Mark Oastler

Few Australians really appreciate what was distinctive about the Aussie ute to support its claim as a local invention, let alone know whether it still applies.

Fact is, Australia did not invent the ute. The idea of placing the cabin of a passenger car ahead of a purpose-built load area is as old as the car itself.

What Australia did invent, though, was the notion of combining a more stylish, comfortable and roomier coupe roofline with an integrated well-side light truck body –  the ‘coupe ute’.

Even if Australian wealth in the 1930s was on the land, banks wouldn’t finance two vehicles. The remoteness of Australian farms and industry dictated a light truck for carrying vital supplies well ahead of a car purchase.

Before the 1934 launch of Ford Australia’s first coupe utility based on its top of the range V8 passenger car, Ford was inundated with requests for a vehicle that combined both functions.

According to the late Lewis Bandt, the local Ford engineer credited with inventing the coupe utility, his colleagues from sales asked him to develop a “vehicle with more passenger protection and comfort – a vehicle which would give farmers all the comfort and economy of a family sedan and still have the carrying capacity of a light truck.”

It is now folklore that at least one farmer and his wife requested a vehicle that would take them to church on a Sunday and the pigs to market on a Monday. There was a handwritten letter to that effect still in Ford archives in the early 1990s.

The outcome (below) was groundbreaking, although it was more evolutionary than revolutionary. Even Henry Ford is on record as suggesting that the boys back in the US needed to take a look at Bandt’s “Aussie Kangaroo Catcher”.

1934 Ford Coupe Ute was an Aussie world-first that created a new commercial vehicle genre.

Like everything that has come out of the Australian motor industry, the design of the coupe ute was dictated by Australian isolation and tiny economies of scale that couldn’t pay for another round of fancy expensive tooling.

Ford Australia was already building a classy, wooden-framed, 5-window coupe in the latter part of 1933 that was quite different to the US model.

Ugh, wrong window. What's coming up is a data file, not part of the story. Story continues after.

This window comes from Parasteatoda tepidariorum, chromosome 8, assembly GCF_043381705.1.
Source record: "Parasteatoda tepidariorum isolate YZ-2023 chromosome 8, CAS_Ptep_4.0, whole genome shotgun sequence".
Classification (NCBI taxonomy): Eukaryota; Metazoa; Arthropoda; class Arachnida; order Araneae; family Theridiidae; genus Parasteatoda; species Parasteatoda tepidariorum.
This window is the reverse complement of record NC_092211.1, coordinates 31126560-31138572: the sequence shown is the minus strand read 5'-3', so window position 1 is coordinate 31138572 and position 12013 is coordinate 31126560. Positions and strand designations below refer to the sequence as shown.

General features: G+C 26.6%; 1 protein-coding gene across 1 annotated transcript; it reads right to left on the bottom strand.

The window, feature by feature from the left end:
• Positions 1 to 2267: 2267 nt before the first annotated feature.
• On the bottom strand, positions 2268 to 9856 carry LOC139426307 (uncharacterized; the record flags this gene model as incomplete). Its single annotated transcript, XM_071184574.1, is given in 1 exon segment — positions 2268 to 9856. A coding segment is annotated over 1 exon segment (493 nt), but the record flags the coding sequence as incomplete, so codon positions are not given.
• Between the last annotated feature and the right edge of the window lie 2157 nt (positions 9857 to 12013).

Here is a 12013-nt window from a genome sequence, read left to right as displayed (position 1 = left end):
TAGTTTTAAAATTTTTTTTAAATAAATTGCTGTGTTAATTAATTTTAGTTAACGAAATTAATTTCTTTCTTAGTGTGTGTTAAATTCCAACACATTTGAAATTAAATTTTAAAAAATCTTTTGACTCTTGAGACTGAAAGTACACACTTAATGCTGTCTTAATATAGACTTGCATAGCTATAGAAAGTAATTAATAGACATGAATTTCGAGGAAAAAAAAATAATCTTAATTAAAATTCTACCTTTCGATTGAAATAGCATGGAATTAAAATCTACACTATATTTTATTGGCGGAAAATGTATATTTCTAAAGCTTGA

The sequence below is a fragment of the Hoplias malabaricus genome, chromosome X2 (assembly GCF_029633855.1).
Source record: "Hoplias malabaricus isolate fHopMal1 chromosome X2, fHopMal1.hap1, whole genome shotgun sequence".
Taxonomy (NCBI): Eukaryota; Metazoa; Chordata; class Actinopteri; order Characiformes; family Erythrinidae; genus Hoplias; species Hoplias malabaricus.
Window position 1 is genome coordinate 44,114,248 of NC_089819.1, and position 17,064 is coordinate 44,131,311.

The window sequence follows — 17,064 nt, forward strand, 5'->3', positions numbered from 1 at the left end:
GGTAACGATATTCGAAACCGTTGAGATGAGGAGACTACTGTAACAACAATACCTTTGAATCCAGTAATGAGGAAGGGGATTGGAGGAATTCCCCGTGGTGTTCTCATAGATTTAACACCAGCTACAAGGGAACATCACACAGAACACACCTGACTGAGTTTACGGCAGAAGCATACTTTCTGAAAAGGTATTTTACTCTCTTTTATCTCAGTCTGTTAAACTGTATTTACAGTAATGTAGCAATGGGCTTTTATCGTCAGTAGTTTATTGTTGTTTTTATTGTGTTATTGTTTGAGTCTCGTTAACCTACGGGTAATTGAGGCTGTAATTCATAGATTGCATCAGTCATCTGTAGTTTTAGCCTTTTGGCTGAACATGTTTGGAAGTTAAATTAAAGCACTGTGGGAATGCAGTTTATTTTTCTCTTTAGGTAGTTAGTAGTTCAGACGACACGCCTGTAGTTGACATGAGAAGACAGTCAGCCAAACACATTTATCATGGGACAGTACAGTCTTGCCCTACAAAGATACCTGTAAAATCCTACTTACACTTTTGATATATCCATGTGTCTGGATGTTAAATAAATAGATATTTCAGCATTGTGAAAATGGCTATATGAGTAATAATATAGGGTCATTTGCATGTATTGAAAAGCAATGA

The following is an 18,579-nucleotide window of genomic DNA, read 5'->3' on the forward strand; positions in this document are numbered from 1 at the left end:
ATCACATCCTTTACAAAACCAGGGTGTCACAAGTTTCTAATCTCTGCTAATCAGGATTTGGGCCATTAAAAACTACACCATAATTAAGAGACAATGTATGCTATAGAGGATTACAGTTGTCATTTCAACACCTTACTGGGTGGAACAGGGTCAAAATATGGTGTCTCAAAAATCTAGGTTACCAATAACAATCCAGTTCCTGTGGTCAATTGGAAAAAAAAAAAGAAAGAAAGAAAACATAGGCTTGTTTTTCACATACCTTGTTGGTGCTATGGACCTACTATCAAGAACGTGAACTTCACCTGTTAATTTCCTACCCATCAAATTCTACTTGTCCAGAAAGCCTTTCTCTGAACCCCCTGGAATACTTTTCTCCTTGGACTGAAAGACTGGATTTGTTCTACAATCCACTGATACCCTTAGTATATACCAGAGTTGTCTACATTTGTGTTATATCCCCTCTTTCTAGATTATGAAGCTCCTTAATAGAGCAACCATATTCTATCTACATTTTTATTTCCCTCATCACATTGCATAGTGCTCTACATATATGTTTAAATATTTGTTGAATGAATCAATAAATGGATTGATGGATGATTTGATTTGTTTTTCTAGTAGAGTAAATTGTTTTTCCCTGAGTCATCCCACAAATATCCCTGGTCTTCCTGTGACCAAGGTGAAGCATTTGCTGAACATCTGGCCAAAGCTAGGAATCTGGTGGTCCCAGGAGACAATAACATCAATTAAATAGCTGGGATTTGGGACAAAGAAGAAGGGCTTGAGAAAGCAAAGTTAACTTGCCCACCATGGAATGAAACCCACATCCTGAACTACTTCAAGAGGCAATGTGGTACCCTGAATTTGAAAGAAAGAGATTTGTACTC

Bandt’s idea was to start with this local coupe roofline, running boards and similar rear guards, then extend the body frame horizontally instead of curving it downwards for the boot and dicky-seat section.

The extended frame could then support a one-piece pressing that spanned from the doors to the end of the load bed, continuing the fine body line that extended to the grille. The spare wheel/tyre was moved to the passenger’s side front guard.

The result, effective from the similar 1934 upgrade, was an integrated body style instantly identifiable as a version of Ford’s new coupe; a model established in 1933 as a “V-8 Luxury” model with “the thrill and luxury of V8 performance”.

 

The Coupe Ute legacy

The correct shared-coupe roofline remained critical to all Australian coupe utilities before and during World War II. After an all-steel version followed in 1935, Ford applied the same idea to its small British Fords in 1939, with a similar but scaled-down version of the same coupe roofline.

These Australian coupe utes maintained cabins and chrome-laden front styling similar to Ford’s small local coupes. They were very different to the spartan British Ford 10 commercials, with their tight square-backed cabins and painted grilles.

Although local Ford V8 coupe utes after war’s end in 1945 no longer used rooflines identical to current coupes, the styling relationship was still very strong as the rear windows were shared and the side windows were slightly reduced.

Coupe utilities featuring the same 5-window coupe style based on key Ford US Custom/Customline models from 1948-56 remained on sale in Australia until 1959.

Ford's popular 1950s Mainline series remained faithful to Bandt's 5-window coupe styling philosophy.

These origins explain why so many cars that were ‘top shelf’ models in other markets were made into coupe utilities in Australia including the Ford Zephyr, Vauxhall Velox, various Dodges, Plymouths and De Sotos, Chevrolets (both sedan and truck ranges), Chryslers and others.

Stories abound of overseas executives horrified that their Australian arms wanted to convert their company’s best sedans into a light truck, yet in Australia it was the highest of honours. Their well-heeled buyers wanted and needed both in one vehicle.

It’s why until recently local coupe utilities had the highest resale in the business and why older examples are fetching two to three times their passenger car equivalent. It’s not just about rarity but what these vehicles meant to their owners in times gone by.

It didn’t matter that these coupe utilities didn’t have a back seat. It was common across Australia until the late 1960s to cram as many passengers across the front as possible and those who wouldn’t fit, were given a blanket and cushion to ride in the back!

Because the Australian market after 1945 could no longer support the tooling for the latest all steel two-door coupes, all local coupe utes soon featured the shorter front doors of the four-door sedan models, blurring the relationship between coupe and ute.